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Feature Thu Sep 17 2009
Upon first hearing about this new venue up in Evanston, I immediately wrote it off because, well, it's in Evanston, and that's too far from the city, right? Even the name SPACE, an acronym for "Society for the Preservation of Art & Culture in Evanston," sounds stuffy and official. Then I heard that there was something very special happening there, that it was a sort of co-op for artists and doubled as a recording studio. This piqued my interest. I contacted General Manager Jake Samuels and he invited me to the Buckwheat Zydeco show a few weeks back so I could check the place out and talk with him about the concept. We were lucky to also be joined by Owner/Partner (and musician) Stuart Rosenberg for the conversation where we talked about everything from archaic liquor ordinances, to the abstruseness of jazz, to of course SPACE itself and the concept behind it. Turns out there's a lot going on under the hood.
SPACE (All photos courtesy of Jake Samuels)
First lets get to the specs: 2,000 sq ft venue, 250 person capacity, hardwood floors, vaulted ceiling, exposed brick walls. The building was formerly a car dealership, not that you'd ever know it other than a mention on their website where it talks about parking. It fronts as a pizza parlor with Union Pizzeria as the façade, and there is a small entrance to the club just beyond the front door. Inside is a beautiful room that serves as a "blank canvas" for whatever is on the bill. The original idea behind the club was to create a flexible room for the community that could transform into whatever it needs to be. They've hosted rock bands, blues, jazz, singer/songwriters, classical music, kids shows and even comedy — and they all shape the room uniquely.
Hidden even further beyond the venue is a state of the art recording studio--but this studio isn't available for session rental. As Samuels said during our interview, "What's cool is we have 250 people out there and they have no idea what's going on back here." So what exactly is going on back there? Artists are invited to record while stopping there on tour, working it into their trip. The other side is The League of Creative Musicians, the co-op I spoke of earlier, where musicians (professional, amateur and aspiring) can join and based on membership level, get a certain number of hours in the studio along with tons of other perks. Members get access to the backstage lounge, entry to any show, ability to put on their own show, rehearsal time, and are even able to hang out and play with musicians performing there on tour. Touted as "a serious playground for the musically inclined," think of it as what a golf club is to people that love golf, but for those who love making music. The League is still evolving as it grows, though. Rosenberg says, "as is always the case with a venture like this that has never been done before, it ends up telling us what it is."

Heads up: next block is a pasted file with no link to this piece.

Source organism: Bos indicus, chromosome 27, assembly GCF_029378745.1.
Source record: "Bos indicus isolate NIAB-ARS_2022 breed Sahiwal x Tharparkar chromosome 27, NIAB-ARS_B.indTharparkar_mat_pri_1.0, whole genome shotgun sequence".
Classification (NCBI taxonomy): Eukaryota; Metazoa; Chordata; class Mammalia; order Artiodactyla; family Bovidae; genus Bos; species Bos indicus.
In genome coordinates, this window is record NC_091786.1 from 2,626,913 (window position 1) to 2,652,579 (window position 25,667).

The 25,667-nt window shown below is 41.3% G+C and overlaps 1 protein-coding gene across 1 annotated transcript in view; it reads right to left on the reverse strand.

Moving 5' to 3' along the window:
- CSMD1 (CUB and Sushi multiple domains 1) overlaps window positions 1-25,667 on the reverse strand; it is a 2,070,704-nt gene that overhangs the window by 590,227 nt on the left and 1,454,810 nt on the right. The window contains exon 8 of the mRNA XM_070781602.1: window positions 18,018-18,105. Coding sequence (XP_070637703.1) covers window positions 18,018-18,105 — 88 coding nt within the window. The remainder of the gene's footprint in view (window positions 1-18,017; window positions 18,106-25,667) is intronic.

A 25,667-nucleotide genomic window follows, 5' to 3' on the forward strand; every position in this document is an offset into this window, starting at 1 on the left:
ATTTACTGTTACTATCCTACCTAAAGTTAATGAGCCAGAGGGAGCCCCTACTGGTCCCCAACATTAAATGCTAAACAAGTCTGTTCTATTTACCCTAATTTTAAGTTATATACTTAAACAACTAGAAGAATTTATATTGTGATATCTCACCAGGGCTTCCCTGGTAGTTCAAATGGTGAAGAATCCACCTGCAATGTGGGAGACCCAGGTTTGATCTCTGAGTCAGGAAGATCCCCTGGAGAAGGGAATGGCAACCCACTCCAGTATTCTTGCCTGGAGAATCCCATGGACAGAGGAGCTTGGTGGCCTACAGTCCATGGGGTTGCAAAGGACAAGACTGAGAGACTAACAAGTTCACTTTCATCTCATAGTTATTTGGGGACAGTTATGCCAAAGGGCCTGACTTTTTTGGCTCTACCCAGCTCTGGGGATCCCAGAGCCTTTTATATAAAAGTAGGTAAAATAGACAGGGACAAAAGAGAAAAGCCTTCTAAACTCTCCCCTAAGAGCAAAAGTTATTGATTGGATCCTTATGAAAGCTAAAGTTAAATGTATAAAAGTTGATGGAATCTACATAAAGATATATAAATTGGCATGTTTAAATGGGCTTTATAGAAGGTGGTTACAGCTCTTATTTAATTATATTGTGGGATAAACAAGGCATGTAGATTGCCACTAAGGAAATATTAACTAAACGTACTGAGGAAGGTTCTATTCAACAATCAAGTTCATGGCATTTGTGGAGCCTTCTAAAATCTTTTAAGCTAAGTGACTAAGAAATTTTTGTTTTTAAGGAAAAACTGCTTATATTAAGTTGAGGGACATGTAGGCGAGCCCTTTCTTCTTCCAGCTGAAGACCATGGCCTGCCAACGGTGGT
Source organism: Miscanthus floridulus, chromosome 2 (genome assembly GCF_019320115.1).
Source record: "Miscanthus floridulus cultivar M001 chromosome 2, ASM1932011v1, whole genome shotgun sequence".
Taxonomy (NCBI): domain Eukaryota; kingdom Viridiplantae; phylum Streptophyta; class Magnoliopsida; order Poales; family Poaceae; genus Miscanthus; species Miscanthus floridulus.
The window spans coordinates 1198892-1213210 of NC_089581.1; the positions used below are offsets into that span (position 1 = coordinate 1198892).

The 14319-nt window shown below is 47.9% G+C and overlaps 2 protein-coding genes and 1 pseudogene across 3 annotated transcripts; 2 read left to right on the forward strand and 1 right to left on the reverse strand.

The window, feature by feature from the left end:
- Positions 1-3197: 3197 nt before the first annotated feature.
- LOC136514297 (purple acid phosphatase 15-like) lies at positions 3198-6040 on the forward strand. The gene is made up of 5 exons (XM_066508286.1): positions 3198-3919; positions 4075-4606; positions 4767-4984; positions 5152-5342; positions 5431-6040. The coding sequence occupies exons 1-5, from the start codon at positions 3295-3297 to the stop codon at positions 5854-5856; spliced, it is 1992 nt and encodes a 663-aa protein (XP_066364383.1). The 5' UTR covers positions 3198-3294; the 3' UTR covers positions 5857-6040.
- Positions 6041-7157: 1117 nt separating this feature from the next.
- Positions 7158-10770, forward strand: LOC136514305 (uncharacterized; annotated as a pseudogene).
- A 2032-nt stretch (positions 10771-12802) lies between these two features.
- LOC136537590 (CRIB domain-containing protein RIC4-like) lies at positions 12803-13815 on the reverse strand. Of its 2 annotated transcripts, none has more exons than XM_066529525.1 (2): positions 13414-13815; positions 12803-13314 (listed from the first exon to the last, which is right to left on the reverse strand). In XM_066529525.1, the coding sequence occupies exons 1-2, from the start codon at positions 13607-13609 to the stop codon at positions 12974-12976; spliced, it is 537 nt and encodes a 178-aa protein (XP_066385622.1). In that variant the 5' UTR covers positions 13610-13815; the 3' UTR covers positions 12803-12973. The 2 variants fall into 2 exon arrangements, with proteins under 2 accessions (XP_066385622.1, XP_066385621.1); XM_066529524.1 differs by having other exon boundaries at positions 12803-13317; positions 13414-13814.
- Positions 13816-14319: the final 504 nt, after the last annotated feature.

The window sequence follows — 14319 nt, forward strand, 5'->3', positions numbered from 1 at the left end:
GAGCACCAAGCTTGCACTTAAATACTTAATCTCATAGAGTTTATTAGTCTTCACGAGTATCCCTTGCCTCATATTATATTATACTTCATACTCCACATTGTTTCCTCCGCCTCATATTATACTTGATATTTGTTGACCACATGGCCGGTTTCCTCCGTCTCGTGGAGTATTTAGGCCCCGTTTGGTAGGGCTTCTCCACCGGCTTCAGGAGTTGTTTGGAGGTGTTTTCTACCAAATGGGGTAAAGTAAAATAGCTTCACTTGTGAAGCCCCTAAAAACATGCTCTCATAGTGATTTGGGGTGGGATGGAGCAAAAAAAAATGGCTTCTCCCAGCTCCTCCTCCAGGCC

On top of musicians recording in the studio, SPACE is also doing something very special: they record every show. That's right, they have an archive of every show played there. I asked them about making the recordings available to ticket buyers after a show, (who wouldn't love a souvenir like that?!) and there is a plan to have an archive on the website, but they want to perfect it first. "It's somewhat complicated to make the recordings feel as good as the live experience," Rosenberg says. They also have a similar plan for video in the works, but for now, they're "happy to rack stuff up on the hard drive" until they get a distribution method ironed out.
One of the big motivators for opening in Evanston instead of Chicago is because, well, that's where the owners live. A lot of their friends and co-horts have families and they wanted to provide a place in the community where they could come to experience culture and not have to venture into the city, which can be difficult once you have kids. But the main inspiration for SPACE was restoring the supportive art community of Evanston that they remember growing up with. "What's at the heart of the experience as far as we're concerned is the music," says Rosenberg. "It's not about making a really cool scene, it's about providing a really cool context for the music, for creativity." I think that applies to the concept as a whole, in the studio as well as the venue. And to any music-lover is admirable.
Now open for a year and a half, word is spreading and people are really starting to come in and see what SPACE is all about. The bottom line is that once you visit SPACE, you'll want to come back. Just one block from the Purple Line and only blocks from Northwestern, suddenly Evanston doesn't seem so far away. For those of us city-dwellers, it's now on our radar of possible places to attend a concert. Check SPACE's website for upcoming shows.